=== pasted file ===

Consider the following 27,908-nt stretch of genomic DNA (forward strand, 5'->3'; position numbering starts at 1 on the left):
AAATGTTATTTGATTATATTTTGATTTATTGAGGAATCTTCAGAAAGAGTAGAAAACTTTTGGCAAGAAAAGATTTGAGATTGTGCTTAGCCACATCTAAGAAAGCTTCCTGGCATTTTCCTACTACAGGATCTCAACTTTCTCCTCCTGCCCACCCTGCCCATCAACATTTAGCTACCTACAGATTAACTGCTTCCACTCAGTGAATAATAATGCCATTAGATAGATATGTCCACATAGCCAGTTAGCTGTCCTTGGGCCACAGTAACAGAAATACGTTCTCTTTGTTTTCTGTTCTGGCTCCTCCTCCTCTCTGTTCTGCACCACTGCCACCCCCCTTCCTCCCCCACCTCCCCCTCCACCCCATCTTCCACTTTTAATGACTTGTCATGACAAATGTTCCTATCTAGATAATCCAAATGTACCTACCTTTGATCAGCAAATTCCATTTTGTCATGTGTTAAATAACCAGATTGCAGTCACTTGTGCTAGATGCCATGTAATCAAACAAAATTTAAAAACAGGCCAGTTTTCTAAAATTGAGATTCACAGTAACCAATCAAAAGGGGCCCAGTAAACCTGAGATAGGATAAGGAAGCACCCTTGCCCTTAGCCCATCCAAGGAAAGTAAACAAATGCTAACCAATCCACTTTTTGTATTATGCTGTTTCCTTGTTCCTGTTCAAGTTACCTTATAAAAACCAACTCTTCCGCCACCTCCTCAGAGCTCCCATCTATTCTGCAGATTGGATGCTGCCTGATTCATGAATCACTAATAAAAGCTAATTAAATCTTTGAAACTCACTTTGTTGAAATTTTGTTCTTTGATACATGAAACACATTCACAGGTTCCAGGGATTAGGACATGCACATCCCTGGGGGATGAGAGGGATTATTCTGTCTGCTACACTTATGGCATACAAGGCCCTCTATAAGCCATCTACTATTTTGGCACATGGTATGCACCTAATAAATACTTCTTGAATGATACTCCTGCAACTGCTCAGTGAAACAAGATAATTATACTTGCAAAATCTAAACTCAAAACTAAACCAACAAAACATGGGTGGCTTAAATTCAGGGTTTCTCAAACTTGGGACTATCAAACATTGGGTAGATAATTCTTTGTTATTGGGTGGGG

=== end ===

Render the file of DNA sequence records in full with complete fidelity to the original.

Consider the following 27,908-nt stretch of genomic DNA (forward strand, 5'->3'; position numbering starts at 1 on the left):
AAATGTTATTTGATTATATTTTGATTTATTGAGGAATCTTCAGAAAGAGTAGAAAACTTTTGGCAAGAAAAGATTTGAGATTGTGCTTAGCCACATCTAAGAAAGCTTCCTGGCATTTTCCTACTACAGGATCTCAACTTTCTCCTCCTGCCCACCCTGCCCATCAACATTTAGCTACCTACAGATTAACTGCTTCCACTCAGTGAATAATAATGCCATTAGATAGATATGTCCACATAGCCAGTTAGCTGTCCTTGGGCCACAGTAACAGAAATACGTTCTCTTTGTTTTCTGTTCTGGCTCCTCCTCCTCTCTGTTCTGCACCACTGCCACCCCCCTTCCTCCCCCACCTCCCCCTCCACCCCATCTTCCACTTTTAATGACTTGTCATGACAAATGTTCCTATCTAGATAATCCAAATGTACCTACCTTTGATCAGCAAATTCCATTTTGTCATGTGTTAAATAACCAGATTGCAGTCACTTGTGCTAGATGCCATGTAATCAAACAAAATTTAAAAACAGGCCAGTTTTCTAAAATTGAGATTCACAGTAACCAATCAAAAGGGGCCCAGTAAACCTGAGATAGGATAAGGAAGCACCCTTGCCCTTAGCCCATCCAAGGAAAGTAAACAAATGCTAACCAATCCACTTTTTGTATTATGCTGTTTCCTTGTTCCTGTTCAAGTTACCTTATAAAAACCAACTCTTCCGCCACCTCCTCAGAGCTCCCATCTATTCTGCAGATTGGATGCTGCCTGATTCATGAATCACTAATAAAAGCTAATTAAATCTTTGAAACTCACTTTGTTGAAATTTTGTTCTTTGATACATGAAACACATTCACAGGTTCCAGGGATTAGGACATGCACATCCCTGGGGGATGAGAGGGATTATTCTGTCTGCTACACTTATGGCATACAAGGCCCTCTATAAGCCATCTACTATTTTGGCACATGGTATGCACCTAATAAATACTTCTTGAATGATACTCCTGCAACTGCTCAGTGAAACAAGATAATTATACTTGCAAAATCTAAACTCAAAACTAAACCAACAAAACATGGGTGGCTTAAATTCAGGGTTTCTCAAACTTGGGACTATCAAACATTGGGTAGATAATTCTTTGTTATTGGGTGGGG